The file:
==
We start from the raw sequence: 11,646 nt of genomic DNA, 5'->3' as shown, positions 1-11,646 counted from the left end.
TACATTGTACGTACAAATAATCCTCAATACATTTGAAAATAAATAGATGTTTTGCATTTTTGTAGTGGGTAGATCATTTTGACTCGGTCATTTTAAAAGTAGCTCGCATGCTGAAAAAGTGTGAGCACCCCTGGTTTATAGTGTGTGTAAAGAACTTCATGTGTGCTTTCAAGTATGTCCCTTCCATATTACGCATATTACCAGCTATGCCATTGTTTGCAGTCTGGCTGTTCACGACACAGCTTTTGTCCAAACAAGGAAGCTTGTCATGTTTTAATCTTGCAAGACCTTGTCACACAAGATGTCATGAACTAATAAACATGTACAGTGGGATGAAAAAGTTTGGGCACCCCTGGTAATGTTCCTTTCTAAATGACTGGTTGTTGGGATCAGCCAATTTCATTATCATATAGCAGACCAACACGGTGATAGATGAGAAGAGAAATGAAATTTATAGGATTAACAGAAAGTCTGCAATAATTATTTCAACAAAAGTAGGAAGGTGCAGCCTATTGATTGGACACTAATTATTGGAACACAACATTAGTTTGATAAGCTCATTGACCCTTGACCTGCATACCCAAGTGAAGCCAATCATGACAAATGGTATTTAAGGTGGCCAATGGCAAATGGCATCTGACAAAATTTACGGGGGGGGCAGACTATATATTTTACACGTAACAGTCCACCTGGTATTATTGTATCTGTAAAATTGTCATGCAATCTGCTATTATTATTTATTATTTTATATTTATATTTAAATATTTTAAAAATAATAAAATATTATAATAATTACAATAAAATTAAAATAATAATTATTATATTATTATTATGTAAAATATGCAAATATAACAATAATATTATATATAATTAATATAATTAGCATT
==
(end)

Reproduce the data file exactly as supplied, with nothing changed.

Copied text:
We start from the raw sequence: 11,646 nt of genomic DNA, 5'->3' as shown, positions 1-11,646 counted from the left end.
TACATTGTACGTACAAATAATCCTCAATACATTTGAAAATAAATAGATGTTTTGCATTTTTGTAGTGGGTAGATCATTTTGACTCGGTCATTTTAAAAGTAGCTCGCATGCTGAAAAAGTGTGAGCACCCCTGGTTTATAGTGTGTGTAAAGAACTTCATGTGTGCTTTCAAGTATGTCCCTTCCATATTACGCATATTACCAGCTATGCCATTGTTTGCAGTCTGGCTGTTCACGACACAGCTTTTGTCCAAACAAGGAAGCTTGTCATGTTTTAATCTTGCAAGACCTTGTCACACAAGATGTCATGAACTAATAAACATGTACAGTGGGATGAAAAAGTTTGGGCACCCCTGGTAATGTTCCTTTCTAAATGACTGGTTGTTGGGATCAGCCAATTTCATTATCATATAGCAGACCAACACGGTGATAGATGAGAAGAGAAATGAAATTTATAGGATTAACAGAAAGTCTGCAATAATTATTTCAACAAAAGTAGGAAGGTGCAGCCTATTGATTGGACACTAATTATTGGAACACAACATTAGTTTGATAAGCTCATTGACCCTTGACCTGCATACCCAAGTGAAGCCAATCATGACAAATGGTATTTAAGGTGGCCAATGGCAAATGGCATCTGACAAAATTTACGGGGGGGGCAGACTATATATTTTACACGTAACAGTCCACCTGGTATTATTGTATCTGTAAAATTGTCATGCAATCTGCTATTATTATTTATTATTTTATATTTATATTTAAATATTTTAAAAATAATAAAATATTATAATAATTACAATAAAATTAAAATAATAATTATTATATTATTATTATGTAAAATATGCAAATATAACAATAATATTATATATAATTAATATAATTAGCATT